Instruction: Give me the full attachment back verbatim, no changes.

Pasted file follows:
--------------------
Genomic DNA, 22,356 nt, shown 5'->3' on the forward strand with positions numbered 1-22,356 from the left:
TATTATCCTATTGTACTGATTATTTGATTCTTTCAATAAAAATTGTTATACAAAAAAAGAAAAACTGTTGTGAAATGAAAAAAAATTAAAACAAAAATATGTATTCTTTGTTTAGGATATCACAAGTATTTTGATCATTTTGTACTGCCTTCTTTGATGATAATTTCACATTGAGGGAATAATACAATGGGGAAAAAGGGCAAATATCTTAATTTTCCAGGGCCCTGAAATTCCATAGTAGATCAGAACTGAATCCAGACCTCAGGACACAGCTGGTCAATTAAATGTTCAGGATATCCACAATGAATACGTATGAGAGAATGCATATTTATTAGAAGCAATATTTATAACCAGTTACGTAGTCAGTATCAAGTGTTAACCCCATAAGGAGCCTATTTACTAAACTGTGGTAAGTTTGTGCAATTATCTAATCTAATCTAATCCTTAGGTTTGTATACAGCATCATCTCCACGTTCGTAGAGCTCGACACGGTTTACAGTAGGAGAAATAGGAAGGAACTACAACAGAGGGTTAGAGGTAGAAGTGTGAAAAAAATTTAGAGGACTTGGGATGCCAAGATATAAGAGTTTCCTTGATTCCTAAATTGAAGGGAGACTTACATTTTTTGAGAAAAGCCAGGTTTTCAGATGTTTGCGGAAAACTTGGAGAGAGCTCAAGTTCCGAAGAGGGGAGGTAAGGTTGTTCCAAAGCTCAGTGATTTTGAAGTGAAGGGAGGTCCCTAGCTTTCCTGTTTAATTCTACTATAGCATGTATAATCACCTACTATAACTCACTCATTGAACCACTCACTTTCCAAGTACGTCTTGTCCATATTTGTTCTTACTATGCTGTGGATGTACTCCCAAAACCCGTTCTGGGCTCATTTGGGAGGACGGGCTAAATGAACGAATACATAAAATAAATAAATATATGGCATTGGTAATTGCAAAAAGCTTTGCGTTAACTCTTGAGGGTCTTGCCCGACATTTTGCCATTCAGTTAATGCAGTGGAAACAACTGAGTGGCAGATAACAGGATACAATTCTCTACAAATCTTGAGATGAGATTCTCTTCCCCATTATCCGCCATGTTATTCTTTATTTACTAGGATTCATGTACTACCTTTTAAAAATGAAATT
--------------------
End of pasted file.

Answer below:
Genomic DNA, 22,356 nt, shown 5'->3' on the forward strand with positions numbered 1-22,356 from the left:
TATTATCCTATTGTACTGATTATTTGATTCTTTCAATAAAAATTGTTATACAAAAAAAGAAAAACTGTTGTGAAATGAAAAAAAATTAAAACAAAAATATGTATTCTTTGTTTAGGATATCACAAGTATTTTGATCATTTTGTACTGCCTTCTTTGATGATAATTTCACATTGAGGGAATAATACAATGGGGAAAAAGGGCAAATATCTTAATTTTCCAGGGCCCTGAAATTCCATAGTAGATCAGAACTGAATCCAGACCTCAGGACACAGCTGGTCAATTAAATGTTCAGGATATCCACAATGAATACGTATGAGAGAATGCATATTTATTAGAAGCAATATTTATAACCAGTTACGTAGTCAGTATCAAGTGTTAACCCCATAAGGAGCCTATTTACTAAACTGTGGTAAGTTTGTGCAATTATCTAATCTAATCTAATCCTTAGGTTTGTATACAGCATCATCTCCACGTTCGTAGAGCTCGACACGGTTTACAGTAGGAGAAATAGGAAGGAACTACAACAGAGGGTTAGAGGTAGAAGTGTGAAAAAAATTTAGAGGACTTGGGATGCCAAGATATAAGAGTTTCCTTGATTCCTAAATTGAAGGGAGACTTACATTTTTTGAGAAAAGCCAGGTTTTCAGATGTTTGCGGAAAACTTGGAGAGAGCTCAAGTTCCGAAGAGGGGAGGTAAGGTTGTTCCAAAGCTCAGTGATTTTGAAGTGAAGGGAGGTCCCTAGCTTTCCTGTTTAATTCTACTATAGCATGTATAATCACCTACTATAACTCACTCATTGAACCACTCACTTTCCAAGTACGTCTTGTCCATATTTGTTCTTACTATGCTGTGGATGTACTCCCAAAACCCGTTCTGGGCTCATTTGGGAGGACGGGCTAAATGAACGAATACATAAAATAAATAAATATATGGCATTGGTAATTGCAAAAAGCTTTGCGTTAACTCTTGAGGGTCTTGCCCGACATTTTGCCATTCAGTTAATGCAGTGGAAACAACTGAGTGGCAGATAACAGGATACAATTCTCTACAAATCTTGAGATGAGATTCTCTTCCCCATTATCCGCCATGTTATTCTTTATTTACTAGGATTCATGTACTACCTTTTAAAAATGAAATT